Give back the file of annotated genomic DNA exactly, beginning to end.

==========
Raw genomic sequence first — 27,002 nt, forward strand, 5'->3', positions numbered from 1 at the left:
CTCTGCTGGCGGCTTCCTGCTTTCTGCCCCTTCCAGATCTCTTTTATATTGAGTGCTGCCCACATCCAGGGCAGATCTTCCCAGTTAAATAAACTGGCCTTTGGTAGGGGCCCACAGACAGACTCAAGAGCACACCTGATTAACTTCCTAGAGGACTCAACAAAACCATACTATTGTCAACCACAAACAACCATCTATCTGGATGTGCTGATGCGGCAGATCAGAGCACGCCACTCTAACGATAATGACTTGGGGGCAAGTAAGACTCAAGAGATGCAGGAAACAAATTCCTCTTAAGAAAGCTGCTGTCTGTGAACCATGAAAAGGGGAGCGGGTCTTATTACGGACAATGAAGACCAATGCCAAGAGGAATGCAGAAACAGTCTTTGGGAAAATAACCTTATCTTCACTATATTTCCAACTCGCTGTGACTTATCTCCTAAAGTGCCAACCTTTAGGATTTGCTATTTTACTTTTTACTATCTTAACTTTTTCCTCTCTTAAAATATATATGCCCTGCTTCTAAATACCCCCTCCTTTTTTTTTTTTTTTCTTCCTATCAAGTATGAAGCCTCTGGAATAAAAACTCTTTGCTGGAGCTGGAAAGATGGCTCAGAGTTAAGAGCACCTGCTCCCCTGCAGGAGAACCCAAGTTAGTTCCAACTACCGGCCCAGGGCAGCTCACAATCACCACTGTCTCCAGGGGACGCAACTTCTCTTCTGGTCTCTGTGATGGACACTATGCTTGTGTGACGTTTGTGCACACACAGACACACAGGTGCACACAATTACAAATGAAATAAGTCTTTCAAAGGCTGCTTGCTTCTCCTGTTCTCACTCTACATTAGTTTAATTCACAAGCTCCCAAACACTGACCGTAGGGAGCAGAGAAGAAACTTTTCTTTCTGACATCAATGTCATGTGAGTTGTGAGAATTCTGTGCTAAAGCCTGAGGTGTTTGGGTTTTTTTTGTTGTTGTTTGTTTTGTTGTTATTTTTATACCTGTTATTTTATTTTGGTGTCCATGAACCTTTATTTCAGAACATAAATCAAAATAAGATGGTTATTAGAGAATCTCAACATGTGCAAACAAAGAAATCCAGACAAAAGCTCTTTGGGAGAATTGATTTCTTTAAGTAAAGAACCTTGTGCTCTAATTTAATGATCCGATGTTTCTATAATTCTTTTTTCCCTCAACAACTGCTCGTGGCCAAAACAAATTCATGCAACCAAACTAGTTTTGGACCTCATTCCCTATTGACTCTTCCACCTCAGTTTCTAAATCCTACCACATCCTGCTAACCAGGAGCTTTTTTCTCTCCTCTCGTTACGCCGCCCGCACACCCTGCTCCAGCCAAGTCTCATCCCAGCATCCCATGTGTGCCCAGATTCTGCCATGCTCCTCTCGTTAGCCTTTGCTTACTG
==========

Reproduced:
Raw genomic sequence first — 27,002 nt, forward strand, 5'->3', positions numbered from 1 at the left:
CTCTGCTGGCGGCTTCCTGCTTTCTGCCCCTTCCAGATCTCTTTTATATTGAGTGCTGCCCACATCCAGGGCAGATCTTCCCAGTTAAATAAACTGGCCTTTGGTAGGGGCCCACAGACAGACTCAAGAGCACACCTGATTAACTTCCTAGAGGACTCAACAAAACCATACTATTGTCAACCACAAACAACCATCTATCTGGATGTGCTGATGCGGCAGATCAGAGCACGCCACTCTAACGATAATGACTTGGGGGCAAGTAAGACTCAAGAGATGCAGGAAACAAATTCCTCTTAAGAAAGCTGCTGTCTGTGAACCATGAAAAGGGGAGCGGGTCTTATTACGGACAATGAAGACCAATGCCAAGAGGAATGCAGAAACAGTCTTTGGGAAAATAACCTTATCTTCACTATATTTCCAACTCGCTGTGACTTATCTCCTAAAGTGCCAACCTTTAGGATTTGCTATTTTACTTTTTACTATCTTAACTTTTTCCTCTCTTAAAATATATATGCCCTGCTTCTAAATACCCCCTCCTTTTTTTTTTTTTTTCTTCCTATCAAGTATGAAGCCTCTGGAATAAAAACTCTTTGCTGGAGCTGGAAAGATGGCTCAGAGTTAAGAGCACCTGCTCCCCTGCAGGAGAACCCAAGTTAGTTCCAACTACCGGCCCAGGGCAGCTCACAATCACCACTGTCTCCAGGGGACGCAACTTCTCTTCTGGTCTCTGTGATGGACACTATGCTTGTGTGACGTTTGTGCACACACAGACACACAGGTGCACACAATTACAAATGAAATAAGTCTTTCAAAGGCTGCTTGCTTCTCCTGTTCTCACTCTACATTAGTTTAATTCACAAGCTCCCAAACACTGACCGTAGGGAGCAGAGAAGAAACTTTTCTTTCTGACATCAATGTCATGTGAGTTGTGAGAATTCTGTGCTAAAGCCTGAGGTGTTTGGGTTTTTTTTGTTGTTGTTTGTTTTGTTGTTATTTTTATACCTGTTATTTTATTTTGGTGTCCATGAACCTTTATTTCAGAACATAAATCAAAATAAGATGGTTATTAGAGAATCTCAACATGTGCAAACAAAGAAATCCAGACAAAAGCTCTTTGGGAGAATTGATTTCTTTAAGTAAAGAACCTTGTGCTCTAATTTAATGATCCGATGTTTCTATAATTCTTTTTTCCCTCAACAACTGCTCGTGGCCAAAACAAATTCATGCAACCAAACTAGTTTTGGACCTCATTCCCTATTGACTCTTCCACCTCAGTTTCTAAATCCTACCACATCCTGCTAACCAGGAGCTTTTTTCTCTCCTCTCGTTACGCCGCCCGCACACCCTGCTCCAGCCAAGTCTCATCCCAGCATCCCATGTGTGCCCAGATTCTGCCATGCTCCTCTCGTTAGCCTTTGCTTACTG